Relevant degree and HND subjects include life sciences, agricultural and horticultural sciences, and urban and land studies. In particular, the following subjects may improve your chances:
Apart from arboriculture and forestry courses, the relevance of a degree depends on course content. Graduates from other disciplines can apply if they possess relevant experience, especially at arborist/craft level.
Some forestry or horticultural HNDs and foundation degrees offer options/modules of relevance to arboriculture, such as urban forestry or woodland management.
Specialist institutions, such as Myerscough College , provide a BSc and foundation degree course in arboriculture. The college and other providers also offer the National Diploma in Arboriculture, one of the key recognised qualifications in the field. Myerscough also provides the Royal Forestry Society (RFS) Certificate in Arboriculture for individuals already employed in the industry.
A pre-entry postgraduate qualification is not essential, but could be advantageous. Myerscough College offers an MSc/PG Diploma in arboriculture and urban forestry.
The University of Aberdeen runs an MSc course in forestry, and other institutions including Bangor University and the University of Cumbria offer Masters courses and research opportunities specialising in environmental forestry, agroforestry, forest ecosystem management, sustainable tropical forestry, and conservation and forest protection.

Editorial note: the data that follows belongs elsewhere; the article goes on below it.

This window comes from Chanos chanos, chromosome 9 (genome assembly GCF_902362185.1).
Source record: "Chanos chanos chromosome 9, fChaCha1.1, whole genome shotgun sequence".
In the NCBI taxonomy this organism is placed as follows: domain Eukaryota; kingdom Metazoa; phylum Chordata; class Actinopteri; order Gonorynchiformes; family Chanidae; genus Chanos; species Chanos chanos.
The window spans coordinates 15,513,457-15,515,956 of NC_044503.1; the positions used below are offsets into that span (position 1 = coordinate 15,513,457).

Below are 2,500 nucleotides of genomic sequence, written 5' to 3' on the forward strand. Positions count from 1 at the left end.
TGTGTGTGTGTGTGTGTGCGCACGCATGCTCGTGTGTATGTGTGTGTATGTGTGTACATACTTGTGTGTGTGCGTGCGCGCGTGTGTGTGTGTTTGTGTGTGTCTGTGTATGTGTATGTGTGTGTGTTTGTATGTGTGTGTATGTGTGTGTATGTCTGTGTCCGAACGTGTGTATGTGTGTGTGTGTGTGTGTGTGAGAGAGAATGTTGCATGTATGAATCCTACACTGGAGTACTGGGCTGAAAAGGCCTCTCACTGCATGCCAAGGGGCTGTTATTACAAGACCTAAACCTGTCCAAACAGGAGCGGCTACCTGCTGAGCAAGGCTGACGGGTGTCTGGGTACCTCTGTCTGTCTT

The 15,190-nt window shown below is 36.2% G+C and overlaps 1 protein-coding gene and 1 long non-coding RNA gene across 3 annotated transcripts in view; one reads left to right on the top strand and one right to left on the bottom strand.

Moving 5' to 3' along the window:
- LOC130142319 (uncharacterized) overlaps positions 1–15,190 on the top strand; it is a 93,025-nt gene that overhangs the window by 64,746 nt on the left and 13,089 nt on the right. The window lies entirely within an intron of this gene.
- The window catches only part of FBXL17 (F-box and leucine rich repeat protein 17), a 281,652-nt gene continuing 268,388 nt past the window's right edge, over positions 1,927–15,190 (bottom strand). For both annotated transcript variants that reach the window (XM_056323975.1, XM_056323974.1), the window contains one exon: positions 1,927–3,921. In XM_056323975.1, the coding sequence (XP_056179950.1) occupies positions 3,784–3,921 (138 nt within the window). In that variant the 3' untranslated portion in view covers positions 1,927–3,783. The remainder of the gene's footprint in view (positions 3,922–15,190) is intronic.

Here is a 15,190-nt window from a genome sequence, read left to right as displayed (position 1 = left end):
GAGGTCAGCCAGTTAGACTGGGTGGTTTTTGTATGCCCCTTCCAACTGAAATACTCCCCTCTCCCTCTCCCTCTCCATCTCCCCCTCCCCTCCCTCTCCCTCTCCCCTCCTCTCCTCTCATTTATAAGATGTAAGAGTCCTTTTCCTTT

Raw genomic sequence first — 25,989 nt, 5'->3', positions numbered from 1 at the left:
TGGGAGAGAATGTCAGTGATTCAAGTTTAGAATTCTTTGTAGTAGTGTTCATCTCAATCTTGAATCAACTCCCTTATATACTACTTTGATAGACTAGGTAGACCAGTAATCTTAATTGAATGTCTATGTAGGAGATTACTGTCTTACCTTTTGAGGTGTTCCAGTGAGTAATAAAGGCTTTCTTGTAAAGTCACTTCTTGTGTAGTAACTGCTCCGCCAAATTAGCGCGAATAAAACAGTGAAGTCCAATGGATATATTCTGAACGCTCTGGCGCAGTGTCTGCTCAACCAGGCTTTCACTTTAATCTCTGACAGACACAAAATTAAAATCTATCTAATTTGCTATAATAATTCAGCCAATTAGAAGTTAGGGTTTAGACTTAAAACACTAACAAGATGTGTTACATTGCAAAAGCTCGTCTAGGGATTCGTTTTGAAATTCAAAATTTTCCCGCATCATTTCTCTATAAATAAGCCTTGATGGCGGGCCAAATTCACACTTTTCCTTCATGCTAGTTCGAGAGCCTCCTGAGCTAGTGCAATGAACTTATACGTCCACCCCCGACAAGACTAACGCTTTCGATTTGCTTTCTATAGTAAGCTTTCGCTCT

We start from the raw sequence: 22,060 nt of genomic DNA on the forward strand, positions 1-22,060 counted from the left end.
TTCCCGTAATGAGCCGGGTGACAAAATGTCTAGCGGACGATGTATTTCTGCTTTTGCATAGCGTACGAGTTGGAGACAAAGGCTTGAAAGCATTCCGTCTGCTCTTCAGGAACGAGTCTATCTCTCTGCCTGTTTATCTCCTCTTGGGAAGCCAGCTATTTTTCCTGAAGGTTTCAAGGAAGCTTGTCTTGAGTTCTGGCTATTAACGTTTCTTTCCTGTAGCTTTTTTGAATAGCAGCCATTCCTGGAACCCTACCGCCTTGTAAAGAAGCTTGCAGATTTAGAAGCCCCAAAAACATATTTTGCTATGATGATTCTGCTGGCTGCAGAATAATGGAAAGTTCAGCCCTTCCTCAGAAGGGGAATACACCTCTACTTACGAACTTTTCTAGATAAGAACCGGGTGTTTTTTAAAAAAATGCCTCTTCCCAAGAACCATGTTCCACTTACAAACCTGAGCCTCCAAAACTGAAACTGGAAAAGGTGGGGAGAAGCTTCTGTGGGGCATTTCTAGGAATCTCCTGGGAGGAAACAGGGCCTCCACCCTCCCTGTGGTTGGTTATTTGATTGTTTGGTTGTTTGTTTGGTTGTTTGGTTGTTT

The Institute of Chartered Foresters (ICF) provides details of ICF-validated courses on its website. Details of arboriculture qualifications and course providers are available from the Arboricultural Association .
The City & Guilds Land Based Services provides certificates of competence, which are now legally required if you are to practise skills such as operating a chainsaw.
Pre-entry experience in areas such as project work (landscaping and urban reclamation), tree maintenance or planting work is essential. Conservation organisations and charities may offer voluntary work. After gaining some direct or related experience, it is advisable to look for a trainee post as an arboricultural assistant with an employer willing to provide the necessary training, support or additional experience.
Experience in nursery production of trees and shrubs is considered particularly valuable as it means you have learnt to identify the different types.
Candidates will need a good level of physical fitness, a clean driving licence and confidence working at heights. An aptitude for outdoor pursuits is desirable. Specialist climbing work is sometimes necessary.
The need for environmental awareness and an increased demand for outdoor recreation areas means more professionally trained arboriculturists and foresters are required to manage Britain's woodlands and trees. There are a considerable number of opportunities for arboricultural officers or tree officers within planning departments of local councils but competition is usually strong for these posts.
The increase in environmental awareness and outdoor recreation has highlighted the need for professionally trained arboriculturists and foresters capable of managing Britain's woodlands and trees. Opportunities for arboricultural officers or tree officers within planning departments of local councils are also increasing as a result of the renewed focus on managing the natural environment. There is usually strong competition for these posts.
Further careers information can be found on:
The Arboricultural Association produces A Guide to Qualifications and Careers in Arboriculture , which is free to download from their website.
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